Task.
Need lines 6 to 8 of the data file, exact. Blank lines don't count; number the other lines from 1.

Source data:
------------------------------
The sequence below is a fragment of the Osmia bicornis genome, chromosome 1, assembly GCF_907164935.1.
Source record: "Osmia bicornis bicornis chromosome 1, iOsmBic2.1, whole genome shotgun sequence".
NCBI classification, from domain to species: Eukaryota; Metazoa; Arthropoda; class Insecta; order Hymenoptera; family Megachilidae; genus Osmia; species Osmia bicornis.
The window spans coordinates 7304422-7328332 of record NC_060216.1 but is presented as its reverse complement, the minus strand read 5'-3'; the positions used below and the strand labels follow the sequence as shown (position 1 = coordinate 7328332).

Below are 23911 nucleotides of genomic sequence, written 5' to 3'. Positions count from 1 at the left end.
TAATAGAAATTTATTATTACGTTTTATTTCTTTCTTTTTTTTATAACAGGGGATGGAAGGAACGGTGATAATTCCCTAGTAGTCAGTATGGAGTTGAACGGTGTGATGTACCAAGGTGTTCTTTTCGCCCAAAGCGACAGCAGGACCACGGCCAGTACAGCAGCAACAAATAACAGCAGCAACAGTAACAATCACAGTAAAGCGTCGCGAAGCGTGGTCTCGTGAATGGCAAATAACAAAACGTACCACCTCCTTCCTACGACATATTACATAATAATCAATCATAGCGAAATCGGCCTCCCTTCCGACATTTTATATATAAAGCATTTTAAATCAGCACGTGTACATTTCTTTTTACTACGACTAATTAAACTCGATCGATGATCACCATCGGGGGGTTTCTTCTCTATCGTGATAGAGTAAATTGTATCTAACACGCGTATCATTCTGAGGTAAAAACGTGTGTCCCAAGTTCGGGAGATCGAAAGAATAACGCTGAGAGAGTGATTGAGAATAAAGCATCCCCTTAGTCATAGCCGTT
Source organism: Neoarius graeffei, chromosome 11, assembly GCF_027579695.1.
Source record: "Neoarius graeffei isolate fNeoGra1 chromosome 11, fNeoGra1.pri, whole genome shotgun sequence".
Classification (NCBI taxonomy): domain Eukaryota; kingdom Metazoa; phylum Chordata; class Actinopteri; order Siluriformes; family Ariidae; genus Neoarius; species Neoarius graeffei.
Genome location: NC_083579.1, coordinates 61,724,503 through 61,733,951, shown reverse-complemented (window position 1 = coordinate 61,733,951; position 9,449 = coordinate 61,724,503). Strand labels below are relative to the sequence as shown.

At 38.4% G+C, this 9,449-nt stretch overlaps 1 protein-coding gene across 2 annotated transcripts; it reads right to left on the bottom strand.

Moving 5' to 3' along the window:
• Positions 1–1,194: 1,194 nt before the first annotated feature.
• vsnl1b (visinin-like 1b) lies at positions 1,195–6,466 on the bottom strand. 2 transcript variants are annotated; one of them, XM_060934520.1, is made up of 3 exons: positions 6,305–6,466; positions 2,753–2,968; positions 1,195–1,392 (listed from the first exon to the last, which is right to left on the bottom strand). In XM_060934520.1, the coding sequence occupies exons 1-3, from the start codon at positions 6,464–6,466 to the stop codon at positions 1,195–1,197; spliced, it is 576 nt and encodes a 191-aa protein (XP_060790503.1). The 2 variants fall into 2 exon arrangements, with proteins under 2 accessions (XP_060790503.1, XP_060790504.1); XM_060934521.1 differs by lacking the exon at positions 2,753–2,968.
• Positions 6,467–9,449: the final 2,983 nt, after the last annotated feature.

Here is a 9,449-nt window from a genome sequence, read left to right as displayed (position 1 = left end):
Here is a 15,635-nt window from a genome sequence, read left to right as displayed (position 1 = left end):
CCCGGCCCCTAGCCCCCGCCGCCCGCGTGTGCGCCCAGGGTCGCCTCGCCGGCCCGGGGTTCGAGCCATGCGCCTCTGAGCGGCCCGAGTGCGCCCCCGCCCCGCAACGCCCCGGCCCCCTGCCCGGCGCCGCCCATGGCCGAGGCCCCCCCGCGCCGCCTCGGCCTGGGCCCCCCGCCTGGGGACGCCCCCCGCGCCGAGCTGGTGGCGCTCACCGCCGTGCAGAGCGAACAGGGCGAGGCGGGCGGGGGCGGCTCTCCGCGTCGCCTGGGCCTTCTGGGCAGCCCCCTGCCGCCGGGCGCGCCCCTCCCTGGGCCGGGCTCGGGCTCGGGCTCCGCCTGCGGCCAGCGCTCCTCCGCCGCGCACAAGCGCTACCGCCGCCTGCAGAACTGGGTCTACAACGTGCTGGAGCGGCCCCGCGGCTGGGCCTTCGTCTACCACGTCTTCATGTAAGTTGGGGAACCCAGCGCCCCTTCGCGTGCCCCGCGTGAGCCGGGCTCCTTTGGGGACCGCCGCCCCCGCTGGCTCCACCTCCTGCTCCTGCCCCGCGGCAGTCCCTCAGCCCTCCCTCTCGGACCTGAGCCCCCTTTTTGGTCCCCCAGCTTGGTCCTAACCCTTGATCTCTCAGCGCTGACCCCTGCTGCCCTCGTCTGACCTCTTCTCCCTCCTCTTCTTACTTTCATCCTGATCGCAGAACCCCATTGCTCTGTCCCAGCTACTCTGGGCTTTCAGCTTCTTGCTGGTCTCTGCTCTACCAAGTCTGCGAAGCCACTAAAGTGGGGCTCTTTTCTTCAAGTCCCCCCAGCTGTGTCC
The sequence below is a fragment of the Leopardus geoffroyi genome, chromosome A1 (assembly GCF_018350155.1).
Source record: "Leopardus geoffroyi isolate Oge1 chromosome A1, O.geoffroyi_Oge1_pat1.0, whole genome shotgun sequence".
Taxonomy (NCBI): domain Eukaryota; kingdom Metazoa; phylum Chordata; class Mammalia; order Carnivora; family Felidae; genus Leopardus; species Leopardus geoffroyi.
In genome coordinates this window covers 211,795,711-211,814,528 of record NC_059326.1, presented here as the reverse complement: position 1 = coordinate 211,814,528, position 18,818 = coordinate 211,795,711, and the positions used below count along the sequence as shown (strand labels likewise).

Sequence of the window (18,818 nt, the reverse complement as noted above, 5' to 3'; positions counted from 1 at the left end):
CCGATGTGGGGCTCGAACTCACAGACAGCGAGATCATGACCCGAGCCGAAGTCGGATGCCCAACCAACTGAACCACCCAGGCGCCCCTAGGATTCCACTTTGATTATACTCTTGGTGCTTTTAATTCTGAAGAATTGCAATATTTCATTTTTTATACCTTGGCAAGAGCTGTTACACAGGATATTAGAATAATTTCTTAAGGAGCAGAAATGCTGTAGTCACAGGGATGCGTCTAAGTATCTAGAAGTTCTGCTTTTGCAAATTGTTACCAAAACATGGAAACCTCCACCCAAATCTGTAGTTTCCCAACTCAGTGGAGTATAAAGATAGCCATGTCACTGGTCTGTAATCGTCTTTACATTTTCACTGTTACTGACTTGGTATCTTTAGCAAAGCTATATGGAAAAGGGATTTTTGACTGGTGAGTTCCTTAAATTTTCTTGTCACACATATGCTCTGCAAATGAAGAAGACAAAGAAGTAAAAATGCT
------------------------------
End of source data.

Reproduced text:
TAATAGAAATTTATTATTACGTTTTATTTCTTTCTTTTTTTTATAACAGGGGATGGAAGGAACGGTGATAATTCCCTAGTAGTCAGTATGGAGTTGAACGGTGTGATGTACCAAGGTGTTCTTTTCGCCCAAAGCGACAGCAGGACCACGGCCAGTACAGCAGCAACAAATAACAGCAGCAACAGTAACAATCACAGTAAAGCGTCGCGAAGCGTGGTCTCGTGAATGGCAAATAACAAAACGTACCACCTCCTTCCTACGACATATTACATAATAATCAATCATAGCGAAATCGGCCTCCCTTCCGACATTTTATATATAAAGCATTTTAAATCAGCACGTGTACATTTCTTTTTACTACGACTAATTAAACTCGATCGATGATCACCATCGGGGGGTTTCTTCTCTATCGTGATAGAGTAAATTGTATCTAACACGCGTATCATTCTGAGGTAAAAACGTGTGTCCCAAGTTCGGGAGATCGAAAGAATAACGCTGAGAGAGTGATTGAGAATAAAGCATCCCCTTAGTCATAGCCGTT
Source organism: Neoarius graeffei, chromosome 11, assembly GCF_027579695.1.
Source record: "Neoarius graeffei isolate fNeoGra1 chromosome 11, fNeoGra1.pri, whole genome shotgun sequence".